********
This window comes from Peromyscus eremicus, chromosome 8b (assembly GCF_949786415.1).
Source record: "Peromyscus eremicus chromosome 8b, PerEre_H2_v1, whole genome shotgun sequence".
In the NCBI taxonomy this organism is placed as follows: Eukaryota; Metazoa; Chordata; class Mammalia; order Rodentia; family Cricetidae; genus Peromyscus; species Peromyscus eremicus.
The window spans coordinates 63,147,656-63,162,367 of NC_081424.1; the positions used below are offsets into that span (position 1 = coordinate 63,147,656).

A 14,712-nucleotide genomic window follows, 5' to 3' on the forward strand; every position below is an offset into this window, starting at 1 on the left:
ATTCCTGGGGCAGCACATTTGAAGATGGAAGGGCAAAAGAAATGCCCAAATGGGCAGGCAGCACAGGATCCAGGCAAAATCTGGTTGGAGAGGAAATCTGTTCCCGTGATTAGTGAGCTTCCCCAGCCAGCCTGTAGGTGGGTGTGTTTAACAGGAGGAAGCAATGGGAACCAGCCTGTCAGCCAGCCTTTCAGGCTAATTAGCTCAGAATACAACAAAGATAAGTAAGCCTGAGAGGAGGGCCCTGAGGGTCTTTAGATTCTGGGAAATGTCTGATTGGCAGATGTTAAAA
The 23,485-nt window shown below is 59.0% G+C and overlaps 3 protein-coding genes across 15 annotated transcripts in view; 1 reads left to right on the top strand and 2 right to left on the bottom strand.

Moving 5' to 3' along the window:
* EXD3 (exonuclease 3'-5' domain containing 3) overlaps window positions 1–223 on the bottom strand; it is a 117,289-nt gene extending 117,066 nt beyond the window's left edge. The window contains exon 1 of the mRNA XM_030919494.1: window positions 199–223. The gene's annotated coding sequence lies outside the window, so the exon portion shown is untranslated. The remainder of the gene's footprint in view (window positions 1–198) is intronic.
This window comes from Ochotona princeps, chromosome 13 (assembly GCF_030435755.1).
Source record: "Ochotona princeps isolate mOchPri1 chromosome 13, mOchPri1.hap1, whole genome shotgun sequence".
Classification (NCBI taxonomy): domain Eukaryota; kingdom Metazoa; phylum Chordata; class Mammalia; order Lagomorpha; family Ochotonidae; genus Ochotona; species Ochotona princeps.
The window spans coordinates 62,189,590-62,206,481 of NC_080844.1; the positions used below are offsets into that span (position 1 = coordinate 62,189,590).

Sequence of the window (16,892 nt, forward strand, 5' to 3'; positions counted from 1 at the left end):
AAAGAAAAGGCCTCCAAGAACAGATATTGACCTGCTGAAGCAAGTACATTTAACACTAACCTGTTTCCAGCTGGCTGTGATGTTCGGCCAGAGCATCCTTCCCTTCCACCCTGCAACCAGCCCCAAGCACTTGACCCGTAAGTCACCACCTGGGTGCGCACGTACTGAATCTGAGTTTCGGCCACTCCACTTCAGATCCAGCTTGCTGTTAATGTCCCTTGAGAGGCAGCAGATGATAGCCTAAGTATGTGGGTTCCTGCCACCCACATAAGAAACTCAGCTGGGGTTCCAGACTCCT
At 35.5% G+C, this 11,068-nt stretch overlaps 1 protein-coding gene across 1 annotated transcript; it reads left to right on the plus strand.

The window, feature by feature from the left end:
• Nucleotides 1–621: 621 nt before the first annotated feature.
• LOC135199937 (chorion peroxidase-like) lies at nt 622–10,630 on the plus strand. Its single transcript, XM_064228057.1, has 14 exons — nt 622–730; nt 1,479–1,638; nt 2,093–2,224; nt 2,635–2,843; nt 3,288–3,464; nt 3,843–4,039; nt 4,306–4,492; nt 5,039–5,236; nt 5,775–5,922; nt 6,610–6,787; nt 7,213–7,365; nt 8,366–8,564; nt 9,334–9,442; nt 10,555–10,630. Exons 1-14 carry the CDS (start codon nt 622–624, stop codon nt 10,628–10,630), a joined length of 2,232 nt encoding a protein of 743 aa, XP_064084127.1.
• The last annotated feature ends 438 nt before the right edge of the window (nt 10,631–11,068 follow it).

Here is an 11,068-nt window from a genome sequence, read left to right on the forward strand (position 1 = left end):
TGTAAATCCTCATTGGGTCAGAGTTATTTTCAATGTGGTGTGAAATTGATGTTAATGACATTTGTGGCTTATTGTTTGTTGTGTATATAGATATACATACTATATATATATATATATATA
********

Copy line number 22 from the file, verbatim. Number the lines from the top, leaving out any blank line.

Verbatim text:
TGTAAATCCTCATTGGGTCAGAGTTATTTTCAATGTGGTGTGAAATTGATGTTAATGACATTTGTGGCTTATTGTTTGTTGTGTATATAGATATACATACTATATATATATATATATATA